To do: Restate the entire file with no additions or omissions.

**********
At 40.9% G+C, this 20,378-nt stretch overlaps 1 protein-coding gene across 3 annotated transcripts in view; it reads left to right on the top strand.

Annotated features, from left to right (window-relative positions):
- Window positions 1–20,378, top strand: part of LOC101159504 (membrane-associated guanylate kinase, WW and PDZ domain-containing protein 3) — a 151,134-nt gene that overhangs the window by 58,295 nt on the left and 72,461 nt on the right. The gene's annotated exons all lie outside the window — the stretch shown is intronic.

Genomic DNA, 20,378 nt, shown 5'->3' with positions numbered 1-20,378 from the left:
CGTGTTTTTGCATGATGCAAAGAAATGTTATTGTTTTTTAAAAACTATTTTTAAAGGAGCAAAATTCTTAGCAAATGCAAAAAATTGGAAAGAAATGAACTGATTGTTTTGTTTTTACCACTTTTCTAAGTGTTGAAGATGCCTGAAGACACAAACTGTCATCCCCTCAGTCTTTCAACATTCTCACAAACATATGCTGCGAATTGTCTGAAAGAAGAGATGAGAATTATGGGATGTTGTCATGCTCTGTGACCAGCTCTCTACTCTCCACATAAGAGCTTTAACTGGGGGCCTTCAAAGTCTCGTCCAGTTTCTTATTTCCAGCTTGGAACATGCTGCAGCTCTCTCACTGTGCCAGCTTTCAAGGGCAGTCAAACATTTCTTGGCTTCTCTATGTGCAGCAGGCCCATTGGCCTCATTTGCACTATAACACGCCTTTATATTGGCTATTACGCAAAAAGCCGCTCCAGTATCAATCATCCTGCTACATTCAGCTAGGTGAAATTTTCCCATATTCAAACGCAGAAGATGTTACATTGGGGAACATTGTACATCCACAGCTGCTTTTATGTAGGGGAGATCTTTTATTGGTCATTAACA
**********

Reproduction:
At 40.9% G+C, this 20,378-nt stretch overlaps 1 protein-coding gene across 3 annotated transcripts in view; it reads left to right on the top strand.

Annotated features, from left to right (window-relative positions):
- Window positions 1–20,378, top strand: part of LOC101159504 (membrane-associated guanylate kinase, WW and PDZ domain-containing protein 3) — a 151,134-nt gene that overhangs the window by 58,295 nt on the left and 72,461 nt on the right. The gene's annotated exons all lie outside the window — the stretch shown is intronic.

Genomic DNA, 20,378 nt, shown 5'->3' with positions numbered 1-20,378 from the left:
CGTGTTTTTGCATGATGCAAAGAAATGTTATTGTTTTTTAAAAACTATTTTTAAAGGAGCAAAATTCTTAGCAAATGCAAAAAATTGGAAAGAAATGAACTGATTGTTTTGTTTTTACCACTTTTCTAAGTGTTGAAGATGCCTGAAGACACAAACTGTCATCCCCTCAGTCTTTCAACATTCTCACAAACATATGCTGCGAATTGTCTGAAAGAAGAGATGAGAATTATGGGATGTTGTCATGCTCTGTGACCAGCTCTCTACTCTCCACATAAGAGCTTTAACTGGGGGCCTTCAAAGTCTCGTCCAGTTTCTTATTTCCAGCTTGGAACATGCTGCAGCTCTCTCACTGTGCCAGCTTTCAAGGGCAGTCAAACATTTCTTGGCTTCTCTATGTGCAGCAGGCCCATTGGCCTCATTTGCACTATAACACGCCTTTATATTGGCTATTACGCAAAAAGCCGCTCCAGTATCAATCATCCTGCTACATTCAGCTAGGTGAAATTTTCCCATATTCAAACGCAGAAGATGTTACATTGGGGAACATTGTACATCCACAGCTGCTTTTATGTAGGGGAGATCTTTTATTGGTCATTAACA